[Novalug] [OT] The "real low level" of computers (it's not what you think)-- WAS: Packages v. ports v. source
Bryan J. Smith
b.j.smith at ieee.org
Mon Mar 29 09:53:31 EDT 2010
Couple of any anal and very opinionated notes ...
1. [Anal] It's called "computer organization," not "computer architecture"
This is one of those anal clarifications that go along with "engineering technology"
v. "engineering." Many times, a majority transpose them while only a minority of
"angineers" (anal engineers, like myself, or so I've been told ;) recommend such
clarification. Data organization, system and functional processing is collectively
known as "computer organization." Computer architecture is completely unrelated.
It's a major differentiation between math, programming and computer science and
electrical and computer engineering. ;)
2. [Opinion] Very much _strongly_ disagree with learning assembler since '90s
I agree with everything you state about 3G and 4G languages. However, I will
continue to argue that unless you are building boot loaders and firmware as your
job function, you skip going below 3G C. Virtually everything you will ever do, even
doing hardware-level, can be done in C, and in-line assembler "straight from the
programmer's guide." Furthermore, I wish 4G programmers would just learn a 3G
language like C, even if they don't utilize it. It's on this point that I think the
assembler is a distraction, when 4G programmers should focus on learning
something like C. C will teach you 100% of the computer organization that
Only boot loaders and firmware need to worry about going below that, and not for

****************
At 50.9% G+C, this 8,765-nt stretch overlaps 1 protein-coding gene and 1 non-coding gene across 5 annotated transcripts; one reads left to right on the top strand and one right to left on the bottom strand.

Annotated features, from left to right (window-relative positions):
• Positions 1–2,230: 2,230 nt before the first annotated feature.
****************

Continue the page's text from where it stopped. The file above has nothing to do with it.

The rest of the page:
efficiency -- but basic setup. It's wholly unused and wholly ineffective for virtually
all development done today. Unless one is going to study the internals of a
particular microprocessor, they will never "outsmart" the engineers that designed
it. C is the "lowest" one should go with a superscalar microprocessor and,
increasingly, the number of superscalar microcontrollers available. Again, I am
very opinionated on this, but it is one of the strongest views I continue to maintain
on the matter.
Learning 3G C should be the focus for today's 4G programmers, even if they never
use C. It teaches absolutely 100% of the computer organization programmers
will ever be exposed to -- unless they want to get an EE degree and study real,
modern "computer architecture" and not classical, '70s design. ;)
----- Original Message ----
From: Peter Larsen <plarsen at famlarsen.homelinux.com>
Learning the details of each processor instruction etc. would be futile
if all you want to learn is to create end-user applications.
However, learning basics of a computer architecture. Learning how arrays
are allocated vs. dynamic lists; learning the principals of variables
and data types; and the OS process architecture to understand threading,
shared memory etc. are vital concepts for any programmer. They all
spring from how the processor works and while you don't need to
understand the details of the processor, you must understand the
conceptual levels of "how it works".
For that reason, an "introductional course" in assembler would be very
helpful for any serious programmer. I'm by no means an assembler
programmer, but it was part of my final exams back when I was young and
pretty, to design a basic Von Neumann
(http://en.wikipedia.org/wiki/Von_Neumann_architecture) machine and
explain their components. I even worked out a instruction flow with
papers representing the basic OP codes to teach some of my fellow
students that was struggling with the concepts. From personal
experience, it has been tremendous valuable moving forward to understand
why things work the way they do.
More information about the Novalug